Trey Anastasio, Thomas and Mack Center, Las Vegas, NV, 5/31
Sometimes bands bring a manic energy to a certain city or venue. For Phish and their fans, Las Vegas is the place out West where things get crazy. Whether covering the Velvet Underground’s Loaded in 1998 or bringing out Kid Rock to "play some rock and roll" in 2000, the shows have always been memorable, if a touch sloppy.
When Trey joked about a surprise reunion during his summer tour while being interviewed on a Seattle radio station, Internet chat rooms lit up like slot machines at the Venetian during a senior’s convention. Would it be Vegas?
The first nights lineup looked strong, bolstered by the political funk of Spearhead and classic Mexican rock from Los Lobos. Instead of a TAB show, it became a one-night festival with three marquee acts, in Vegas to boot.
In the spirit of good festivals, there was enough collaboration between artists throughout the night to satisfy the appetite of any live music junkie.
Spearhead started things off, and then Los Lobos ambled onstage glowing with the radiance of living legends.
The magic started early when Trey joined Los Lobos for a powerful rendition of "Bertha," that electrified the arena, as David Hidalgo’s Spanish-tinged delivery brought authenticity to the oft-covered classic tale of the romantic old West. Trey waited patiently, and then ripped into a solo that elevated this rendition to places the Dead seldom reached.
As the players jammed on stage, a familiar beat emerged. Smiles in the audience got even wider when "Bertha" segued into "Not Fade Away." At this point, everyone would have happy if the evening had become a classic rock showcase, with Trey playing guitar god all night.
After a short set break, the TAB took the stage. Having seen Trey in all of his solo excursions, I enjoyed seeing the full set of musicians he put together for his summer 2002 tour the most. The addition of percussionist Cyro Baptiste and keyboardist Ray Paczkowski rounded out the group’s sound, and the other players, most notably Jennifer Hartwick, grew into their roles and contributed much more to the overall energy. Over the course of the night there were many "Jennifer, will you marry me?" calls from the crowd.
The opener, "Simple Twist Up Dave," allowed every member of the band to get their feet wet, as Trey traded licks with his horn section, raising the intensity of the jam until it seemed the bubble would burst. Finally he sang the first verse, but soon the musicians were in another Caribbean-jam, urgently pushing the envelope further.
Fans often reinterpret the lyrics to this song, and by the time Trey sang the chorus again, it had become "simple twist of fate," as in, how did we end up back in Vegas again.’
Trey knew what we were after, and the crowds’ response to "Push on Til the Day" showed that for many of us, watching the sun rise is the only way to deal with Las Vegas.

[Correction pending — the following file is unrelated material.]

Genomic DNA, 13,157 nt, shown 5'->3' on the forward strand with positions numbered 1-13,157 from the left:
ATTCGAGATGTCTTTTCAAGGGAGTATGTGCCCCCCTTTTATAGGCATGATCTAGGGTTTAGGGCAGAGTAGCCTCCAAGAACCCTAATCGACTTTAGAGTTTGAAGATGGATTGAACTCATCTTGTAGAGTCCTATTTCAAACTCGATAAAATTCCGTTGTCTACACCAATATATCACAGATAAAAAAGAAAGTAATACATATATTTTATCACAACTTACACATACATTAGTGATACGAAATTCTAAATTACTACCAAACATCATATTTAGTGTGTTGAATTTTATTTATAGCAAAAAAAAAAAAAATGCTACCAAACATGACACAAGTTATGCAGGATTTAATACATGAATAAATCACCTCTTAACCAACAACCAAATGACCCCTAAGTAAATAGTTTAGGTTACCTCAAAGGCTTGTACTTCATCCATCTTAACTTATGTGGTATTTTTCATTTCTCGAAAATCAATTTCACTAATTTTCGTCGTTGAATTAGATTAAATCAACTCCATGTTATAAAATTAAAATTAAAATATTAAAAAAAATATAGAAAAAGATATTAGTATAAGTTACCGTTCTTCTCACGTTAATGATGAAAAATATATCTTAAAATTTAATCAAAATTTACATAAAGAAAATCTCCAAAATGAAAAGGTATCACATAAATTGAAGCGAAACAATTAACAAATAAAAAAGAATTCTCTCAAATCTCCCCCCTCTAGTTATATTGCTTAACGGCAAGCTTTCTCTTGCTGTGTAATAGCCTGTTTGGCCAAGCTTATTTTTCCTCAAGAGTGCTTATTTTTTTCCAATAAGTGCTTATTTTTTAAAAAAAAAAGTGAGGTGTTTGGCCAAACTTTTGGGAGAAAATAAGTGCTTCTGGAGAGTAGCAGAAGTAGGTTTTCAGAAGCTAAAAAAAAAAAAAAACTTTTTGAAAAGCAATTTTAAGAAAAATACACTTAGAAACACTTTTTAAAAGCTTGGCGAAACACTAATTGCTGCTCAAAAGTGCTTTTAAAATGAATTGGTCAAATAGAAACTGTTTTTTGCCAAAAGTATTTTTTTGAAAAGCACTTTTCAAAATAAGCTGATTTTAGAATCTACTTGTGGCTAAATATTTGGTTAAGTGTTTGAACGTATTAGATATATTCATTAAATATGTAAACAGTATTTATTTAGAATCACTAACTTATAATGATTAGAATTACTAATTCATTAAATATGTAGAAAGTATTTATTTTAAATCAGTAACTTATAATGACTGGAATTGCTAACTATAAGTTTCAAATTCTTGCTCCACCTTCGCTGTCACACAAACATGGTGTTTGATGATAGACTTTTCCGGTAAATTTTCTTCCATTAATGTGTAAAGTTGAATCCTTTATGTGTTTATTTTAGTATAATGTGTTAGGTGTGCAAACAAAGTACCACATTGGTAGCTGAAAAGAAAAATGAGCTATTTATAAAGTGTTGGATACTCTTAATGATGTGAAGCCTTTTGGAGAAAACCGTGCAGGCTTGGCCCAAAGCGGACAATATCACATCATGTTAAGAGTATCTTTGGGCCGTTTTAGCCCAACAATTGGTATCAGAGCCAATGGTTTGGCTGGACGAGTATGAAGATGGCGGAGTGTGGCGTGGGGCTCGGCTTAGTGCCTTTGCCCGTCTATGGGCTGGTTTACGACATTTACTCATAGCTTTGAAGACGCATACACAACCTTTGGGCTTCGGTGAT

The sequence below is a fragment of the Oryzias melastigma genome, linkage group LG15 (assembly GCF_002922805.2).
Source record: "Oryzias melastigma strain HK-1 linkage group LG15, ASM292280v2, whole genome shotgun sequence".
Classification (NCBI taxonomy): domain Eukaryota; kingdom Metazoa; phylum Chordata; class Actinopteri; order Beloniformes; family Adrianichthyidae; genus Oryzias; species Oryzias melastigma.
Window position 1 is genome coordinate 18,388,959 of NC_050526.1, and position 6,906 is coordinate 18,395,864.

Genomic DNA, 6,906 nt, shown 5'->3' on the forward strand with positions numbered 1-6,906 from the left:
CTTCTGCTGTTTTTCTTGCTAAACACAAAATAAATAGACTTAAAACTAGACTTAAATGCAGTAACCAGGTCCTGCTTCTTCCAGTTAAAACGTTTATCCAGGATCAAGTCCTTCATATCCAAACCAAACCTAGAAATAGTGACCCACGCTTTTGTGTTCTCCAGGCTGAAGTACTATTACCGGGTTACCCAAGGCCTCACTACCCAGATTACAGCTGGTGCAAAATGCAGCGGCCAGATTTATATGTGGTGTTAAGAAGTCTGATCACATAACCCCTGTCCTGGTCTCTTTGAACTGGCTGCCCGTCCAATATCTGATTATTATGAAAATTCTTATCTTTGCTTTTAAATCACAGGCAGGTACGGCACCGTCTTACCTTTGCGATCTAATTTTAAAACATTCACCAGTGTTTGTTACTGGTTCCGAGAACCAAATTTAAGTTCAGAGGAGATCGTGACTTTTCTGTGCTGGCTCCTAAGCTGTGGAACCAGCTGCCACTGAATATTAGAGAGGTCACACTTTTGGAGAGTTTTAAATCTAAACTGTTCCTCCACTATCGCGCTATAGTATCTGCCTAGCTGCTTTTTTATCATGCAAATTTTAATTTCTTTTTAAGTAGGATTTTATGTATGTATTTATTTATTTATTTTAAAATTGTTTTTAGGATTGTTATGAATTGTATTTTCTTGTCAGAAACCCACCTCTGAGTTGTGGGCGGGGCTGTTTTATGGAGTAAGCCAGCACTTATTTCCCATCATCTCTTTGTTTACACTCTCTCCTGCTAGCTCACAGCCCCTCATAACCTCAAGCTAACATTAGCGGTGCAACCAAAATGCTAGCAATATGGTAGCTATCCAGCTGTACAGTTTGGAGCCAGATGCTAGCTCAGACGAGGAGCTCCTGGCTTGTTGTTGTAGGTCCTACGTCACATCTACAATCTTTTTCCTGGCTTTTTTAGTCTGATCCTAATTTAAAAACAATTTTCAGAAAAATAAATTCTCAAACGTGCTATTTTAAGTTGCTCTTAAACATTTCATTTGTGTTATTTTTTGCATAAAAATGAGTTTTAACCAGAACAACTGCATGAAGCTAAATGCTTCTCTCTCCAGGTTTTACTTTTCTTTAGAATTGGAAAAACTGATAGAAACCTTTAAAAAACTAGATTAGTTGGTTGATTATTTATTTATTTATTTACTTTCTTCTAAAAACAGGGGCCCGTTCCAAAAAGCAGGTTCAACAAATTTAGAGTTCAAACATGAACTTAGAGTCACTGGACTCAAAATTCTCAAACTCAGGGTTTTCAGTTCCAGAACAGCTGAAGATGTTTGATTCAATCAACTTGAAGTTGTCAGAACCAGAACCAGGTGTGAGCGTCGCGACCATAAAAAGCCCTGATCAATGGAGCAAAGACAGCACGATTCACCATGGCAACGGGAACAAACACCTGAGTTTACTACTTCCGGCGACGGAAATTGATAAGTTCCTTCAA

The next major treat of the night came when Michael Franti walked onto stage, and the familiar horns of "Small Axe" started. We had already heard what Trey might have sounded like sitting in with the Grateful Dead, now we were getting Bob Marley.
Franti’s authenticity made this much more than a cover song; his political convictions and stirring delivery brought us back to Jamaica and the oppressive past of British plantation owners.
Bringing another member from Spearhead and most of the members of Los Lobos onstage for "I Want to Take You Higher" resulted in a fiery version that greatly improved over the past rendition with Dave Matthews.
We had been treated to an epic evening already, and we still had at least one set to go.
The tribal rhythms of "Last Tube" immediately renewed the energy in the room, and the beautiful ballad "Flock of Words" caused anyone who wasn’t in love with Jennifer to join those proclaiming their affection.
Later in the set, the new epic "Pebbles and Marbles" emerged, and the energy was so much like a Phish show that if you closed your eyes, you were transported to the future, to a time when Phish was back from hiatus, performing this spectacular new song. The musicianship of everyone in Trey’s band cannot be overstated; they are all pros, as keeping up with Mr. Anastasio is no easy task.
Then it happened. No one really saw the exact moment, because we were still recovering from "Pebbles and Marbles." Somehow Page appeared, waving nonchalantly and taking Ray’s place behind the keyboards.
Imagine your every hair on your body standing on end. Imagine 15,000 people with the same feeling of shock, surprise and pure joy. Imagine Page playing the most dark and menacing "First Tube" possible, like there had been no break from fall 2000 whatsoever. That’s what happened, and Trey wore the same goofy grin the entire song, laughing at the madness he had created.
When the song was finished, we figured that the set was over. What more could they possibly do? Well, how about playing "Bug," and how about a version as tear jerking as the one played at Big Cypress. Tears from old memories and pure happiness adorned everyone’s cheeks. This was an unqualified moment in Phish history. We had no idea it was coming. We had hit the jackpot.
Ray was the last person to come onstage for the encore, and we cheered him heartily. He deserved it, and tipped his cap in appreciation. "Sultans of Swing" sent us dancing out into the night, babbling like kids just back from summer vacation, talking about how good the next year was going to be. We knew Phish was alive and well, and the wait until the end of hiatus was made just a little bit more tolerable.
The classic cover songs, electric energy and surprise guests made this show my favorite of 2002.